Do You Say A Name And I Or Me?

Will and I or Will and me?

In sentence a), Jenny and me/I are the subjects of the verb joined.

Therefore, the subject pronoun, I, is considered correct.

You will certainly hear native speakers say, “Jenny and me,” and it may be acceptable in spoken English, but most traditional grammarians and English teachers will disapprove..

Is it correct to say I and my friend?

The answer is it depends. “My friend and I” would be the subject of the sentence whereas we say “my friend and me” when it is the object.

Is it grammatically correct to say her and I?

“She and I” because both are subject pronouns. “Her” is an object pronoun so you would use “me” not “I” so it would be “her and me”. … And if the girl is the object of the sentence along with “me”, it would be correct to say “her and me.”

Why is me and my friend wrong?

You should use you and I when this acts as a subject and me and you when this acts as an object. The first half of your second example isn’t wrong because of the word order (ie Me and my friends vs My friends and me) it is wrong because me can’t be the subject of the sentence.

Do you say me first or last?

That’s your Quick and Dirty Tip: Always put the pronouns “me,” “my,” and “I” last in a list. For other pronouns, you can put them where they sound right to you, but if I’m mixing nouns and pronouns, I usually think it sounds better to put the pronoun first. Always put the pronouns “me,” “my,” and “I” last in a list.

Which is correct Sally and me or Sally and I?

If this phrase is the subject, then it’s “Sally and I.” If it’s an object, then it’s “Sally and me.” Another way to keep them straight is to think about which first person plural pronoun you would use. If you would use “we,” then it’s “Sally and I;” if you would use “us,” then it’s “Sally and me.”

Do I say this is she or this is her?

“This is she” is grammatically correct. The verb “to be” acts as a linking verb, equating subject and object. So this is she and she is this; “she” and “this” are one and the same, interchangeable, and to be truly interchangeable they must both play the same grammatical role—that of the subject.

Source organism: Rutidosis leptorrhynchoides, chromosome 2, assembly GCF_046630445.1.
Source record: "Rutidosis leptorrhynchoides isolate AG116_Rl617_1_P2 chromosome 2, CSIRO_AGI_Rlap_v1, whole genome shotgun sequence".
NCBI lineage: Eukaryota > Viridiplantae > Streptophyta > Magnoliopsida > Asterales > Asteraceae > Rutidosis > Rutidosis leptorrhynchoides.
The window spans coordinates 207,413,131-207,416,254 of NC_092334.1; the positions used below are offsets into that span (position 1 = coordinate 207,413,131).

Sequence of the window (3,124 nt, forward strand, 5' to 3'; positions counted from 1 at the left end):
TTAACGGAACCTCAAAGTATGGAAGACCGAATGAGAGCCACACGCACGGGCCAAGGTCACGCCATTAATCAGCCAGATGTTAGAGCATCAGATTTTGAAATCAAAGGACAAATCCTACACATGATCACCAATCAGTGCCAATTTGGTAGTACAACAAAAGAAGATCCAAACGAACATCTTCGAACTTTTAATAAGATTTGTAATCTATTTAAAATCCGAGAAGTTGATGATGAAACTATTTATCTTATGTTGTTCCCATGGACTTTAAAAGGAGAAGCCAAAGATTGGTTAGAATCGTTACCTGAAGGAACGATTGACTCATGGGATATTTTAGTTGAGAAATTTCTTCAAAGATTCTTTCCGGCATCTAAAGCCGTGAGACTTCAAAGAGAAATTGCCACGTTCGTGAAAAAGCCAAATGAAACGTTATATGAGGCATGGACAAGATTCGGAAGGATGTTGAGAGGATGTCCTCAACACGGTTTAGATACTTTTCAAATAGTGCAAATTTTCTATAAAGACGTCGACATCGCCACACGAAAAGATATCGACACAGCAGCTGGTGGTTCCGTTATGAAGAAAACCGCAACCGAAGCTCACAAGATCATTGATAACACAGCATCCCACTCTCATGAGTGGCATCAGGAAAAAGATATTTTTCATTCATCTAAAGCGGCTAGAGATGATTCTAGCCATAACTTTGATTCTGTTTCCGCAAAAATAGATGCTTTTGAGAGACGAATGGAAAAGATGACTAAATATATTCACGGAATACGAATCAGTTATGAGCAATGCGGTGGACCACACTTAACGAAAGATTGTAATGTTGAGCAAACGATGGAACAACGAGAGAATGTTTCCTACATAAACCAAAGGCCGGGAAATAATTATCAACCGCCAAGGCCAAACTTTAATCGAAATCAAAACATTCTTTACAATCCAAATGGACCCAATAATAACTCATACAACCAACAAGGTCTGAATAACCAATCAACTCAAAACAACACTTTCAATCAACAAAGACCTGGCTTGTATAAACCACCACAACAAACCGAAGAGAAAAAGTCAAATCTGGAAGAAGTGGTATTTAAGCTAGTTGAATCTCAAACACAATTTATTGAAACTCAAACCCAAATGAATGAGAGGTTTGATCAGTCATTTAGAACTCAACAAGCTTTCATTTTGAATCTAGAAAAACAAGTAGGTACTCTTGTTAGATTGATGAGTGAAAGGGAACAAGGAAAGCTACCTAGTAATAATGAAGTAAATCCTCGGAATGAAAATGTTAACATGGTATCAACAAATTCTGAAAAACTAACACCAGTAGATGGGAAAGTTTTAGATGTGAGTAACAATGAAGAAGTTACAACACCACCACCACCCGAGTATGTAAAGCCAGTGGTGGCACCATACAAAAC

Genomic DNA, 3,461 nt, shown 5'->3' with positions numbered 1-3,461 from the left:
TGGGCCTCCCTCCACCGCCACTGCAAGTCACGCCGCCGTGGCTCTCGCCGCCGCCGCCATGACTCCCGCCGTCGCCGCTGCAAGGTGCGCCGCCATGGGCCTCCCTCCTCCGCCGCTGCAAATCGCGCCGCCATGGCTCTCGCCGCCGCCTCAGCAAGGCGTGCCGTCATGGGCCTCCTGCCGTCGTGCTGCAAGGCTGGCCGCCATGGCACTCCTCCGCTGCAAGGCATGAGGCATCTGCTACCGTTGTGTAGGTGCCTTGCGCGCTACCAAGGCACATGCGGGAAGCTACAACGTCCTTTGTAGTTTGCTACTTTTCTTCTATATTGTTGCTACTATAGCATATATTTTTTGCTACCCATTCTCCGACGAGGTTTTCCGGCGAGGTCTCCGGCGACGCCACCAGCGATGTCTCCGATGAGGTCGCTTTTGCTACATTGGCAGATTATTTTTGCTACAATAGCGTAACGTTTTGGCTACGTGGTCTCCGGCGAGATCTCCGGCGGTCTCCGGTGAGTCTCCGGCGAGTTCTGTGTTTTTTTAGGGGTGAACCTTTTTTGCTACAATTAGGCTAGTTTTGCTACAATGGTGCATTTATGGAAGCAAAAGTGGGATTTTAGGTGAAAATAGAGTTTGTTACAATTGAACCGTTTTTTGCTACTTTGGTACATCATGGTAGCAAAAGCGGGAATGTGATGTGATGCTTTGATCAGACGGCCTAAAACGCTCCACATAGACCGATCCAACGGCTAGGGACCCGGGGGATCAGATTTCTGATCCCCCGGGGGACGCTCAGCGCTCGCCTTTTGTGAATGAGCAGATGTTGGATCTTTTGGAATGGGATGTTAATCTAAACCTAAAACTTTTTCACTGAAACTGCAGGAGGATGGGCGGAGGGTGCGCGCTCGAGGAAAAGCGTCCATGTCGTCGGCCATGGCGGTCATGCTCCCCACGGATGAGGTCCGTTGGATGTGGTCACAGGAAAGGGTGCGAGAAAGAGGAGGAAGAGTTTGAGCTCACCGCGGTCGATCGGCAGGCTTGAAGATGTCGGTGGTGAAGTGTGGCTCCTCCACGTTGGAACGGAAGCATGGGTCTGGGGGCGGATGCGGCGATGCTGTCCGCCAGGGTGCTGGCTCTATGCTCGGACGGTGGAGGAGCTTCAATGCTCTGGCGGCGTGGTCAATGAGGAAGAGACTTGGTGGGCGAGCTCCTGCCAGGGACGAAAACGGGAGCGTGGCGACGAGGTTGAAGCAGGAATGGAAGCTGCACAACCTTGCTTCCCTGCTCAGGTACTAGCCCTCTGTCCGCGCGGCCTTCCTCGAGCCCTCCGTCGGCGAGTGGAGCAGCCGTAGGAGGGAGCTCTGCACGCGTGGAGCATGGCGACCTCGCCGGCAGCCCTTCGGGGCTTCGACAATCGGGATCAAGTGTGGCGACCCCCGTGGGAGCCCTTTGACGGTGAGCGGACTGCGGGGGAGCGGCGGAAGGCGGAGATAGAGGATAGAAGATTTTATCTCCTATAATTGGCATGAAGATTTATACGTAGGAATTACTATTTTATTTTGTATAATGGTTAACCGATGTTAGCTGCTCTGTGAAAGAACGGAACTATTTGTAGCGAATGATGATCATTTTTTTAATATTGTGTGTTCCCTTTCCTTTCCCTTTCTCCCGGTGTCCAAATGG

Is it Kathy and me or Kathy and I?

If you’re talking about a compound subject (as opposed to object), the correct phrase is “Kathy and I”: Kathy and I told them. If me is used as a subject, it doesn’t really matter which way you decide to be wrong.

Can you say me and someone?

Use the pronoun “I” when the person speaking is doing the action, either alone or with someone else. … It can be difficult to know which one to use when a sentence has a compound subject or object, especially since many people use “me” in subject position and “I” in object position in speech—and this is OK to do.

Which is or that is?

In a defining clause, use that. In non-defining clauses, use which. Remember, which is as disposable as a sandwich bag. If you can remove the clause without destroying the meaning of the sentence, the clause is nonessential and you can use which.

Do you say me and John or John and I?

Both are correct when used appropriately. “John and I,” the nominative form, is used as the subject of a sentence or the subject of a clause. “John and me,” the accusative or object form, is used as the object of a preposition or the direct or indirect object of a verb. “John and I gave him a book.”

Which is correct sentence?

In order for a sentence to be grammatically correct, the subject and verb must both be singular or plural.

Is it me and Joe or Joe and I?

In sentence a), Jenny and me/I are the subjects of the verb joined. Therefore, the subject pronoun, I, is considered correct. You will certainly hear native speakers say, “Jenny and me,” and it may be acceptable in spoken English, but most traditional grammarians and English teachers will disapprove.

What is the rule for using I or me in a sentence?

“I” should be used because it’s the correct choice when it comes to subjects. It can also be helpful to consider the position of the word in the sentence. “I” is used before the verb, while “me” is almost always used after the verb (the exception being the predicate nominative).

Which is correct Bob and I or Bob and me?

Use “I” when it is the subject of the sentence and use “me” when it is the object of the sentence. The correct statement is “Happy Birthday from Bob and me.” The phrase “Bob and me” is the object of the preposition “from” so you should use the object pronoun “me.”